In [1]:

```
import jax
import jax.numpy as np
import jax.lax as lax
import jax.scipy.stats as stats
```

In [2]:

```
# configure matplotlib output
import matplotlib.pyplot as plt
import matplotlib as mpl
mpl.style.use('config/clean.mplstyle') # this loads my personal plotting settings
%matplotlib inline
```

In [3]:

```
# if you have an HD display
%config InlineBackend.figure_format = 'retina'
```

In [4]:

```
import tools.models as mod
import tools.assign as ps
```

Check out `assign.py`

, most of the implementation is hiding in there. We're just summarizing the results here. Note that `assign.py`

uses some functions from `valjax`

, so you'll have to have that in your Python path. Below are the parameters we'll be using. I didn't specify what to use for $\mu$, $\sigma$, and $\kappa$, but these make it so the entry distribution is well below the steady state and firms exit enough that we don't just get everyone bunched at the steady state capital level.

In [5]:

```
# model parameters
par = {
'β': 0.95,
'δ': 0.1,
'α': 0.35,
'z': 1.0,
'μ': 0.5,
'σ': 0.2,
'κ': 0.1,
}
```

In [6]:

```
# algo params
N = 1000 # capital grid size
K = 400 # number of iterations
P = 3 # number of gradient steps
```

Here we look at three approaches. The first is brute force grid optimization. The second is basically the same, but we also get a better estimate of the true optimum by looking at the points around the max using `valjax.smoothmax`

. The third is using interpolation. Here we construct an objective using linear interpolation from `np.interp`

and perform gradient updates on the policy using this. Thus in the last case the fixed point update is over the value-policy pair, rather than just the value as in the first two cases.

In [7]:

```
def value_summary(vfi, ret, hist):
fig, (ax0, ax1, ax2) = plt.subplots(ncols=3, figsize=(12, 3))
ax0.plot(vfi.k_grid, ret['v']);
ax1.plot(vfi.k_grid, ret['kp']-vfi.k_grid);
ax1.scatter(vfi.kss, 0, c='k', zorder=10);
ax1.hlines(0, *ax1.get_xlim(), color='k', linestyle='--', linewidth=1);
pd.Series(hist['err']).plot(ax=ax2, logy=True)
```

In [8]:

```
vfi_grid = ps.Capital(par, N=N)
v_grid, ret_grid, hist_grid = vfi_grid.fast_solve_grid(K=K)
value_summary(vfi_grid, ret_grid, hist_grid)
```

In [9]:

```
vfi_smooth = ps.Capital(par, smooth=True, N=N)
v_smooth, ret_smooth, hist_smooth = vfi_smooth.fast_solve_grid(K=K)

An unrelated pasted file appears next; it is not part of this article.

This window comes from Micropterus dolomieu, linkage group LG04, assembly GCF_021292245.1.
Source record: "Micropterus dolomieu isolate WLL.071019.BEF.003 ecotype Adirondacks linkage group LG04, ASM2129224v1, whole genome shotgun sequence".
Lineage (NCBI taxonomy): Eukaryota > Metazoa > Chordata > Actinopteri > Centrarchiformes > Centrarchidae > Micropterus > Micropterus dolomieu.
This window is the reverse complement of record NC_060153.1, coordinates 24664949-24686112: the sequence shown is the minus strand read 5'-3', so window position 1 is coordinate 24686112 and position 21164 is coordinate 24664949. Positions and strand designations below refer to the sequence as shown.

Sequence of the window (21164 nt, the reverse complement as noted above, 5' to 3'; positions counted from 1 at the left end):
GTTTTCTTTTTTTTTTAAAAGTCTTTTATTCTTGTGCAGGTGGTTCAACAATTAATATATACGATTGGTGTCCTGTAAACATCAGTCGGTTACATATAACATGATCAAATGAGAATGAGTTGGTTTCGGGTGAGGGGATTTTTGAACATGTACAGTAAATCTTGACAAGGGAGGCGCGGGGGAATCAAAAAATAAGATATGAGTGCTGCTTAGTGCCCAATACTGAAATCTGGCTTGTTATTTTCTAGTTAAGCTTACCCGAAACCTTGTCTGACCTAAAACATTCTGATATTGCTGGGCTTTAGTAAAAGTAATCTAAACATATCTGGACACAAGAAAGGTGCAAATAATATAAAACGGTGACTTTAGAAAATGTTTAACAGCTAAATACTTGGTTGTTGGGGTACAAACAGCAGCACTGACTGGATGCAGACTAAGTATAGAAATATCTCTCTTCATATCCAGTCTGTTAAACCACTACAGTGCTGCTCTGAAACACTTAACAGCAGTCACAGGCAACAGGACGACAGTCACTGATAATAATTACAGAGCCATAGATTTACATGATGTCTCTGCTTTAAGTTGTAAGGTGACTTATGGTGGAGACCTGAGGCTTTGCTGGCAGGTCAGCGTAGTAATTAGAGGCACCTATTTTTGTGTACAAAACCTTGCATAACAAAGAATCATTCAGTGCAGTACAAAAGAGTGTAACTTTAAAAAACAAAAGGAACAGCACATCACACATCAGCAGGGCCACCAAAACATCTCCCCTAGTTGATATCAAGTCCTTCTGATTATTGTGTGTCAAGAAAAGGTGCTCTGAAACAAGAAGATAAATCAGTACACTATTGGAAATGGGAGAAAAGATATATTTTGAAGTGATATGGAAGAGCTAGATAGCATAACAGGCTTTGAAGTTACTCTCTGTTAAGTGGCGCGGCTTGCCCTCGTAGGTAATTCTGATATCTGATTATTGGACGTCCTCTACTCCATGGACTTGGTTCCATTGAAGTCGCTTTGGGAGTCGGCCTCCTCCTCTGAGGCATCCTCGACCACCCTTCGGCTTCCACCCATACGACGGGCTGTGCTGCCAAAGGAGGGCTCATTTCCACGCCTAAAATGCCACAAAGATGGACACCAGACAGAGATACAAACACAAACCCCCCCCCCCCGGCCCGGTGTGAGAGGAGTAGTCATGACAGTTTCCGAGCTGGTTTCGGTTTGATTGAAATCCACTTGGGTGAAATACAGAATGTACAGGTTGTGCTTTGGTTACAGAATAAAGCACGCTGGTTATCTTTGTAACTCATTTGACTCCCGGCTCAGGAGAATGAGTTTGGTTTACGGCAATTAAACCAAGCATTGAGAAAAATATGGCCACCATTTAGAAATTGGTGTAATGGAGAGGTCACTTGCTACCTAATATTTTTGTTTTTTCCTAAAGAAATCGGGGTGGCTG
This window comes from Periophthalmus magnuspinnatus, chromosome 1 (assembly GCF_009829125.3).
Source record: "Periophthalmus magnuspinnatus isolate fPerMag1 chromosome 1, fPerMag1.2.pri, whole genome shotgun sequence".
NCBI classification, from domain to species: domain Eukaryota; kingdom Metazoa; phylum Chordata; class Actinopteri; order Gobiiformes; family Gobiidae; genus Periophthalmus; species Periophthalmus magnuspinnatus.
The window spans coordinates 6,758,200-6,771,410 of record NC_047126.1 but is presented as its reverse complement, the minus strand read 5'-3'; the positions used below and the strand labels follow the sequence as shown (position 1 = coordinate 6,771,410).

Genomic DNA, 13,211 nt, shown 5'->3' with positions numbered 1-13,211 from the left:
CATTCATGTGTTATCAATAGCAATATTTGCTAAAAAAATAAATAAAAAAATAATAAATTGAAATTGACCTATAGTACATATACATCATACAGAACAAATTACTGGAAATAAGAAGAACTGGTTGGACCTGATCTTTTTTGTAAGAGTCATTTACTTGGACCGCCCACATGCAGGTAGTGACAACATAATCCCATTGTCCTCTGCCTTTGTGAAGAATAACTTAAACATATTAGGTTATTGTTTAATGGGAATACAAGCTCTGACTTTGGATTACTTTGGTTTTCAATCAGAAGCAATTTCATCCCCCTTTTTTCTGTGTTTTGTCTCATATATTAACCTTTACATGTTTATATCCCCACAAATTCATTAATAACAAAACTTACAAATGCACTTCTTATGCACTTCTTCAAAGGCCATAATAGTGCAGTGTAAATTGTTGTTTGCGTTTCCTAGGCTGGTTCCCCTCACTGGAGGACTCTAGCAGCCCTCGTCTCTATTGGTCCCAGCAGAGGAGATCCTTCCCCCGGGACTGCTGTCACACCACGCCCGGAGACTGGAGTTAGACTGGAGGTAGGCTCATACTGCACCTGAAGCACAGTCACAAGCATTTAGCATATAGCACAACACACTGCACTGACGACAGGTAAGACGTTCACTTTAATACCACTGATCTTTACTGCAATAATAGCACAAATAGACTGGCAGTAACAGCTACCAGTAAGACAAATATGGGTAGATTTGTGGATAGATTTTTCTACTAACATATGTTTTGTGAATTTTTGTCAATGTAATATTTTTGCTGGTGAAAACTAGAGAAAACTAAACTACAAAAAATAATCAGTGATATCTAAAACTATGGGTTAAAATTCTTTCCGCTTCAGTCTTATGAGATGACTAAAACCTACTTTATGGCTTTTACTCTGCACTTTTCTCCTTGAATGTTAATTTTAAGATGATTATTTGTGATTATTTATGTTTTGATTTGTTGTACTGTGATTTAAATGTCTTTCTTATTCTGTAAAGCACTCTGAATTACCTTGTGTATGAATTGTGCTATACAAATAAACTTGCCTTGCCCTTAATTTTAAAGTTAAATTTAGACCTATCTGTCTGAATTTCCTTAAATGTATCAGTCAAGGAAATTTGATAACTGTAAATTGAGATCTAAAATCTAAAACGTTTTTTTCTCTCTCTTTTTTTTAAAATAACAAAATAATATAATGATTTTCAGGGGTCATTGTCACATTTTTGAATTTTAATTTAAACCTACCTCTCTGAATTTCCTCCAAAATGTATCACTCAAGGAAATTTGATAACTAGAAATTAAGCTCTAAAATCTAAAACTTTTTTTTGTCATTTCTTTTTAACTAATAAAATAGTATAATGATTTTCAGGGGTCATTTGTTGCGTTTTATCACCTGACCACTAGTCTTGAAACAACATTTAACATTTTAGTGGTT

value_summary(vfi_smooth, ret_smooth, hist_smooth)
```

In [10]:

```
vfi_interp = ps.Capital(par, N=N, P=P)
v_interp, kp_interp, ret_interp, hist_interp = vfi_interp.fast_solve_interp(K=K)
value_summary(vfi_interp, ret_interp, hist_interp)
```

The timing comes out extremely similar for the first wo, which isn't surprising since they are largely doing the same computations. Interpolation is quite a bit slower. However, the memory usage is potentially much better. In both the grid cases, we construct an $N \times N$ matrix of returns to $k \times k^{\prime}$ pairs. This scales quadratically and can be prohibitive for very large state spaces. The interpolation method should scale roughly with $N$. There does appear to be some loss of numerical accuracy for the interpolation case. I suspect his is beause linear interpolation produces an objective that is not continuously differentiable. Using a higher order interpolation method might fix this.

In [11]:

```
%time _ = vfi_grid.fast_solve_grid(K=K)
```

In [12]:

```
%time _ = vfi_smooth.fast_solve_grid(K=K)
```

In [13]:

```
%time _ = vfi_interp.fast_solve_interp(K=K)
```

In [14]:

```
df_err = pd.DataFrame({
'grid_err': hist_grid['err'],
'smooth_err': hist_smooth['err'],
'interp_err': hist_interp['err'],
})
df_err.plot(logy=True);
```

In [15]:

```
df_diff = pd.DataFrame({
'v_diff': np.abs(v_grid-v_interp),
'kp_diff': np.abs(ret_grid['kp']-ret_interp['kp']),
}, index=vfi_grid.k_grid)
df_diff.rolling(50).mean().plot(
logy=True, subplots=True, layout=(1, 2), figsize=(10, 4)
);
```

Here because of the values for $\mu$ and $\sigma$, the distribution reflects entry at lower capital levels and the movement towards steady state for surviving firms. Both approaches yield the same result. But there is seemingly numerical noise that enters into the steady state distribution. I suspect that adding in some additional noise to capital levels would eliminate this.

In [16]:

```
def dist_summary(vfi, dist, ax, iss=None):
iss = iss or np.argmax(dist)
ax.plot(vfi.k_grid[:iss], dist[:iss])
```

In [17]:

```
k_dist_null = vfi_interp.fast_distribution(ret_interp['kp'], method='null')
k_dist_age = vfi_interp.fast_distribution(ret_interp['kp'], method='age')
```

In [18]:

```
fig, (ax0, ax1) = plt.subplots(ncols=2, figsize=(10, 4))
dist_summary(vfi_interp, k_dist_null, ax0)
dist_summary(vfi_interp, k_dist_age, ax1);
```

You can see there there are some distributional "oscillations" showing up in the previous figure. This is due to the fact that slight numerical errors get propagated as firms age. Slight imperfections in the policy function get magnified as we move up the distribution. This arises partially because firms are essentially only moving up. By adding in a bit of random Gaussian noise, we can correct this.

In [19]:

```
par1 = {'γ': 0.02, **par}
vfi_fix = ps.Capital(par1, N=N)
k_fix_null = vfi_fix.fast_distribution(ret_interp['kp'], method='null')
k_fix_age = vfi_fix.fast_distribution(ret_interp['kp'], method='age')
```

In [20]:

```
fig, (ax0, ax1) = plt.subplots(ncols=2, figsize=(10, 4))
ax0.plot(vfi_fix.k_grid, k_fix_null)
ax1.plot(vfi_fix.k_grid, k_fix_age);
```

In [ ]:

```
```